The clarification from the country's powerful military came after its commander-in-chief spurred fears of a coup when he suggested that the 2008 junta-scripted constitution could be repealed.

Military supporters take part in a protest to demand an inquiry to investigate the Union Election Commission (UEC) in Yangon on January 29, 2021.
Military supporters take part in a protest to demand an inquiry to investigate the Union Election Commission (UEC) in Yangon on January 29, 2021. (AFP)

Myanmar's military has vowed to abide by the country's constitution, in an apparent backtracking after its commander-in-chief spurred fears of a coup when he suggested the charter could be repealed.

The army has for weeks alleged widespread irregularities in November's election, won in a landslide by Aung San Suu Kyi's ruling National League for Democracy (NLD).

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Tensions were ramped up Tuesday when a military spokesman refused to rule out the possibility of a coup.

A day later, army chief General Min Aung Hlaing — arguably the most powerful person in Myanmar — said revoking the 2008 junta-scripted constitution could be "necessary" under certain circumstances.

His comments — translated into English and published in the army-run Myawady newspaper — sent shockwaves through the nascent democracy, which is only a decade out of the grips of a 49-year military junta.

Call for negotiations to prevail

On Saturday the army released a statement claiming its commander-in-chief had been misunderstood, though the statement did not directly address fears of an imminent coup.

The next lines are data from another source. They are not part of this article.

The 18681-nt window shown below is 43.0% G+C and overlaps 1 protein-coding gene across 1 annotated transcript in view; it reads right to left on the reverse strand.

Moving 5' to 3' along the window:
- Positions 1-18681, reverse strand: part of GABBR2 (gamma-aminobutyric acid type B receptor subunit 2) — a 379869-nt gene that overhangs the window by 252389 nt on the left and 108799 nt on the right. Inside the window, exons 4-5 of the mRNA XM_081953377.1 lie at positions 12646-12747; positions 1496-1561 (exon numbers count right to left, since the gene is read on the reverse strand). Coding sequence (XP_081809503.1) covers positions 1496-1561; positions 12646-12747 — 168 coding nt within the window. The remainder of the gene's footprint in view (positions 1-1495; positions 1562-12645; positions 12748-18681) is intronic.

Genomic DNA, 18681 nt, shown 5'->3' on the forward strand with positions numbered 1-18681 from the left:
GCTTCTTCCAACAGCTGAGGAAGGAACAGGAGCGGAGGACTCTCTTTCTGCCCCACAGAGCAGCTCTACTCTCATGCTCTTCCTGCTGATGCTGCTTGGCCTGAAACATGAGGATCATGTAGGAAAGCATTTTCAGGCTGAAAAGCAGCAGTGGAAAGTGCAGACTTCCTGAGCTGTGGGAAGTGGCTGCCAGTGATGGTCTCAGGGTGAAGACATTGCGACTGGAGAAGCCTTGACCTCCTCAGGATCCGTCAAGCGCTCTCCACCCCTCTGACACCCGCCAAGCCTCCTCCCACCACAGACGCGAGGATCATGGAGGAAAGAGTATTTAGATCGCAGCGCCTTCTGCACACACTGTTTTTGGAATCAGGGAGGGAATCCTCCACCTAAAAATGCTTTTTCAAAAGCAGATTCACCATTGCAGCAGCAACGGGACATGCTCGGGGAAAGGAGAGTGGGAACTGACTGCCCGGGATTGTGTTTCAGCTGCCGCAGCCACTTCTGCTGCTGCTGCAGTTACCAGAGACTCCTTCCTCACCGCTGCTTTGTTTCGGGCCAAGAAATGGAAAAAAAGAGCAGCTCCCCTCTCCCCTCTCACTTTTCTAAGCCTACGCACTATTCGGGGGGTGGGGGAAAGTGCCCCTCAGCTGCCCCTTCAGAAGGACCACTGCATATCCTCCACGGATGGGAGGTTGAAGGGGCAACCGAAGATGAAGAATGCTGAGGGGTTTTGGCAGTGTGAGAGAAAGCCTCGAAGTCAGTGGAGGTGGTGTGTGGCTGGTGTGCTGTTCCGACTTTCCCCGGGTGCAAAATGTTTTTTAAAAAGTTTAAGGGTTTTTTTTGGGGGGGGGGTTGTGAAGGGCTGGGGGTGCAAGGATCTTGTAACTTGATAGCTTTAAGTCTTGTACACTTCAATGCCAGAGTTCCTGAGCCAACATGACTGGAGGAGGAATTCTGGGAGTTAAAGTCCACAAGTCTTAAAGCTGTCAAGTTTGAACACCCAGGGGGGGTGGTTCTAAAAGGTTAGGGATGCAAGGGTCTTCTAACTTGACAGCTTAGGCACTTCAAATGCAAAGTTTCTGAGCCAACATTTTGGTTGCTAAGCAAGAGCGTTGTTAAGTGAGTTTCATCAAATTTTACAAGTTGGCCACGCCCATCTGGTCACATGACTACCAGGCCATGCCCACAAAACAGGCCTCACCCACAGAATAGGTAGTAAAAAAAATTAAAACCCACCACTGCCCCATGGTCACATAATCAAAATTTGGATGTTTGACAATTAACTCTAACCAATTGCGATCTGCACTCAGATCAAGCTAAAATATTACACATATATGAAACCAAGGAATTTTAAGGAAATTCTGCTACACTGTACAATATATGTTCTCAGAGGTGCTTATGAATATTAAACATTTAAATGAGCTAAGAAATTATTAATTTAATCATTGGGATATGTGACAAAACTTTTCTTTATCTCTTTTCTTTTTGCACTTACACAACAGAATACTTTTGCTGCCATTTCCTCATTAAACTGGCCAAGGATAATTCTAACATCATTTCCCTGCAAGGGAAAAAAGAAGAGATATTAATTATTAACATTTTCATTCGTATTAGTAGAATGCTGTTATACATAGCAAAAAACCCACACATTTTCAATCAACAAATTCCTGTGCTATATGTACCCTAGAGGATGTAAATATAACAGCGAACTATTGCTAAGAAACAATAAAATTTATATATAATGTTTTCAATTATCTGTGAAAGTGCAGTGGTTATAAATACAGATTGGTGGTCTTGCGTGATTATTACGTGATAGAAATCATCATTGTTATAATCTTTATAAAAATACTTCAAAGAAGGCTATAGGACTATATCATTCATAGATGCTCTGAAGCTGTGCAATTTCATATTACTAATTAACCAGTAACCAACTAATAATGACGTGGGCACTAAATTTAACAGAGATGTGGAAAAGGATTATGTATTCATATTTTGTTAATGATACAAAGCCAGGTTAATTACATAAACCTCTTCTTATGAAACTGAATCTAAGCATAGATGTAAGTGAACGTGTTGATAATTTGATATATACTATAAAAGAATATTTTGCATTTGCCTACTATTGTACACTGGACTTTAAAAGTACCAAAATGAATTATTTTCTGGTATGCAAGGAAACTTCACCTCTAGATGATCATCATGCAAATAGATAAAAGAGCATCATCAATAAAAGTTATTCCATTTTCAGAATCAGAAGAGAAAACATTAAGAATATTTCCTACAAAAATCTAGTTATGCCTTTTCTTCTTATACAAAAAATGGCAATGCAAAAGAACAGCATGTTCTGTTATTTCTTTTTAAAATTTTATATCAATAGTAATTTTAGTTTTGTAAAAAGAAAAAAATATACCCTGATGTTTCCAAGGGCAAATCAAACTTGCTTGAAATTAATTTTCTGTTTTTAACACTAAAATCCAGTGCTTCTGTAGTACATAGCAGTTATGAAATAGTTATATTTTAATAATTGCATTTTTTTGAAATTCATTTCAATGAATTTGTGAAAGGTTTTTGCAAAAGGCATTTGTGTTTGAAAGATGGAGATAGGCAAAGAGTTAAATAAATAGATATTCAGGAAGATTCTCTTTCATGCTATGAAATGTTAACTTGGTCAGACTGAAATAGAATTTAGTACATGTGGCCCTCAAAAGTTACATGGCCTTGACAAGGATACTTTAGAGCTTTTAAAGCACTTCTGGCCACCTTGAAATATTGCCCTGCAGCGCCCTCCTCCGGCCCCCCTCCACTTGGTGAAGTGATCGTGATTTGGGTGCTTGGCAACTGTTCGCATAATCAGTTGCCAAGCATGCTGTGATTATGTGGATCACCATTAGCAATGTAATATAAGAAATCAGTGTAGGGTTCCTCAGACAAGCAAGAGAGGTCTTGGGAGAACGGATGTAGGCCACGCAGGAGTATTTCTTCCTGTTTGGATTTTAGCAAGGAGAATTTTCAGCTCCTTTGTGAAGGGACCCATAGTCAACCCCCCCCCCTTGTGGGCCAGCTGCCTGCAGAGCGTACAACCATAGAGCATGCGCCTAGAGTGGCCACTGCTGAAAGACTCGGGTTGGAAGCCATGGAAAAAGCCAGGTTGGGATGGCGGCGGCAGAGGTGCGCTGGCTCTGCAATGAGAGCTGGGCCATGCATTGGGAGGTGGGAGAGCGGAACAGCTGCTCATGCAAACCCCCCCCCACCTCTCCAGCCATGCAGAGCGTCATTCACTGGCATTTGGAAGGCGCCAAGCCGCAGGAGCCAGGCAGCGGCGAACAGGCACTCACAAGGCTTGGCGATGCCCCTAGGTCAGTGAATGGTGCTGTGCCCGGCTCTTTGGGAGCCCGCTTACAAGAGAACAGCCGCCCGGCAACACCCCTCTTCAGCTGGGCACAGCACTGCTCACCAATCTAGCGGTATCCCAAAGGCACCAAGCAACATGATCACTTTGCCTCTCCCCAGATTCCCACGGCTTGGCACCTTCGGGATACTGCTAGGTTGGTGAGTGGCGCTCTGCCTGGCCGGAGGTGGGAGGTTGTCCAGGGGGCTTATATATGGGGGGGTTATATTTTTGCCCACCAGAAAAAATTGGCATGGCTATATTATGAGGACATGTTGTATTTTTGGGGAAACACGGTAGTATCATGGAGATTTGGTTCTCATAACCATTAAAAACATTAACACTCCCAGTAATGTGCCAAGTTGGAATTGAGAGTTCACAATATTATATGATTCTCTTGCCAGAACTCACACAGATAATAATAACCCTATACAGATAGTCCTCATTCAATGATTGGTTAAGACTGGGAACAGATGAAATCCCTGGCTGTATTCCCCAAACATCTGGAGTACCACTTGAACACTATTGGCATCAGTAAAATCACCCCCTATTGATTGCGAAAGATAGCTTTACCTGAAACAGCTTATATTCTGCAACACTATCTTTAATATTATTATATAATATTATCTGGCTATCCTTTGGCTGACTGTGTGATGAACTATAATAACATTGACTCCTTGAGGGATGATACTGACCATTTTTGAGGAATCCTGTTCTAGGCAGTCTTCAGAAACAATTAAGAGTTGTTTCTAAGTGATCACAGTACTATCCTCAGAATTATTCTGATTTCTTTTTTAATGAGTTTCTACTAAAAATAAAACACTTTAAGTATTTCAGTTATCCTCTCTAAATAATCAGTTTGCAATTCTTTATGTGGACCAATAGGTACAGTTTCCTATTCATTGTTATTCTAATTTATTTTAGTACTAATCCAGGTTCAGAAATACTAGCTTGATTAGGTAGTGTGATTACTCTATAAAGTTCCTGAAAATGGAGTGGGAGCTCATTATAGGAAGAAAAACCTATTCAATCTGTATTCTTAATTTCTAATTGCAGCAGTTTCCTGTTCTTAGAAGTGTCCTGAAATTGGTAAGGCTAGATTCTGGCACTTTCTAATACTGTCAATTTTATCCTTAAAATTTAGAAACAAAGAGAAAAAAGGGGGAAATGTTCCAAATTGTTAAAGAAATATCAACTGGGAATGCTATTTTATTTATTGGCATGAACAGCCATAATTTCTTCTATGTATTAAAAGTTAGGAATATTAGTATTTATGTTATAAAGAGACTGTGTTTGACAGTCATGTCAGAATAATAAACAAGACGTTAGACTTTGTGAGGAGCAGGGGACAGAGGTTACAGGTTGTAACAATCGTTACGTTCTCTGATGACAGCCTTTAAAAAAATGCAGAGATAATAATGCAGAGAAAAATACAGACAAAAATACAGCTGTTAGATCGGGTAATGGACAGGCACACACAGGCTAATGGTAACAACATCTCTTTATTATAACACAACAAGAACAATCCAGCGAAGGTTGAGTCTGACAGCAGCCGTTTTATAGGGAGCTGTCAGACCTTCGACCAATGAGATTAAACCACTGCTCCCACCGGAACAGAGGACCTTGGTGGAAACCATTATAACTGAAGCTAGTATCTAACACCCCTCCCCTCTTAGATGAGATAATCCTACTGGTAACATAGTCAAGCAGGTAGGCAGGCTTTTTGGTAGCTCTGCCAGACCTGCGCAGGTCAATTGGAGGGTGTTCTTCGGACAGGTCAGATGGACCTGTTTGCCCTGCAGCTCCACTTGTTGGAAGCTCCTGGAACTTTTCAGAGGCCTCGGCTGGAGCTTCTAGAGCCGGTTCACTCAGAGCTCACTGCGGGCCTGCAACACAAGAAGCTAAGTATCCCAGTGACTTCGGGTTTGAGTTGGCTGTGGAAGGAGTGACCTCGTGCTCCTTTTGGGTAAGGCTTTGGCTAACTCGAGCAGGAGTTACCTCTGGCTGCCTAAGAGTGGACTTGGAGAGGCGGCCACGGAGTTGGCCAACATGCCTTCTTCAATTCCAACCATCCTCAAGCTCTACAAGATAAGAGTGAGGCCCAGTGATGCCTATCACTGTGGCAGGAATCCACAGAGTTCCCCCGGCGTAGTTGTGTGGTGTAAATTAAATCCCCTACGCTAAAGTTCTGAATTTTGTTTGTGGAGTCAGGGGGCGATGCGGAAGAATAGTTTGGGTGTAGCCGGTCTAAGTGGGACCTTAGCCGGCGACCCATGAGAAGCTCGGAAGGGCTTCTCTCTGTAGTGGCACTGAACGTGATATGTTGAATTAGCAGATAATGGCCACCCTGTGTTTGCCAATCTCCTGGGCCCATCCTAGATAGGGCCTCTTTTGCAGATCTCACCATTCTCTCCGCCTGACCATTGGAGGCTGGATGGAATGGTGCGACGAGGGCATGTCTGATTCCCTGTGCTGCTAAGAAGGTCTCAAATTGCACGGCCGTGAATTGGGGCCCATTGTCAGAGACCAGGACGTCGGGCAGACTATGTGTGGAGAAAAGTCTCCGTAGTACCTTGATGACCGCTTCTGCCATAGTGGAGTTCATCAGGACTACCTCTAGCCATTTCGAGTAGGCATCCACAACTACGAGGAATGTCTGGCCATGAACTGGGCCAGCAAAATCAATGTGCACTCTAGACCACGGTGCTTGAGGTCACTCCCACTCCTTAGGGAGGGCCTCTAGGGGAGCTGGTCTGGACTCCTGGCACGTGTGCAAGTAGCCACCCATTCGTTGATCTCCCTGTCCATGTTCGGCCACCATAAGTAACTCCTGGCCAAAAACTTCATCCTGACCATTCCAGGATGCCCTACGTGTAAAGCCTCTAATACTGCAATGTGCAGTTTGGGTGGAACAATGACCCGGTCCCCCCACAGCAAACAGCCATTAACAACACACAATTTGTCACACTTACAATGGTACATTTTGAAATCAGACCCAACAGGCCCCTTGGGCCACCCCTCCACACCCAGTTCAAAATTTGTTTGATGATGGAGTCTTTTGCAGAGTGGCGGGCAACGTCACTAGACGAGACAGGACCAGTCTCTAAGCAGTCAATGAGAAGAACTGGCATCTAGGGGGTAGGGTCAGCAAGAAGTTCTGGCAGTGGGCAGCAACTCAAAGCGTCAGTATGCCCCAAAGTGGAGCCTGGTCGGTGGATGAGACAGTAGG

"Some organisations and media defined the speech of the Commander-in-Chief as they liked... without respecting the full text of the speech," said an English translation of the statement.

"The Tatmadaw is abiding by the constitution... (and) will perform its tasks within the frame of enacted law while safeguarding it," it added, referring to the army by its official Burmese name.

The last time the country saw its constitution revoked was in 1988, when the military reinstated a junta after a popular uprising.

The general's comments on the constitution drew alarm from more than a dozen foreign missions and the United Nations, while smaller political parties called for a resolution between Suu Kyi and the military.

The country's highest Buddhist authority even stepped in, with senior monks of the State Sangha Maha Nayaka issuing a statement late Friday calling for negotiations to prevail "instead of heated arguments".

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'Narrow path to democracy' 

The military is alleging 10 million cases of voter fraud in November's polls, and is demanding the election commission release the electoral roll for cross-checking.

Their call has been taken up by military supporters, hundreds of whom turned up Saturday outside Yangon's famed Shwedagon pagoda to protest against the election commission.

They were joined by hardline nationalist monks who carried banners rejecting "interference from foreign countries".

The commission denied fraud on Thursday, reaffirming that the polls were free, fair and conducted with transparency, though it conceded that there were "flaws" in the voter lists.

Thant Myint-U, a historian and author of "The Hidden History of Burma", said "the priority now is protecting Myanmar's incredibly narrow path to democracy".

"But equally important is finding a resolution to the present crisis that doesn't harm prospects for future peace," he told AFP.

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Source: AFP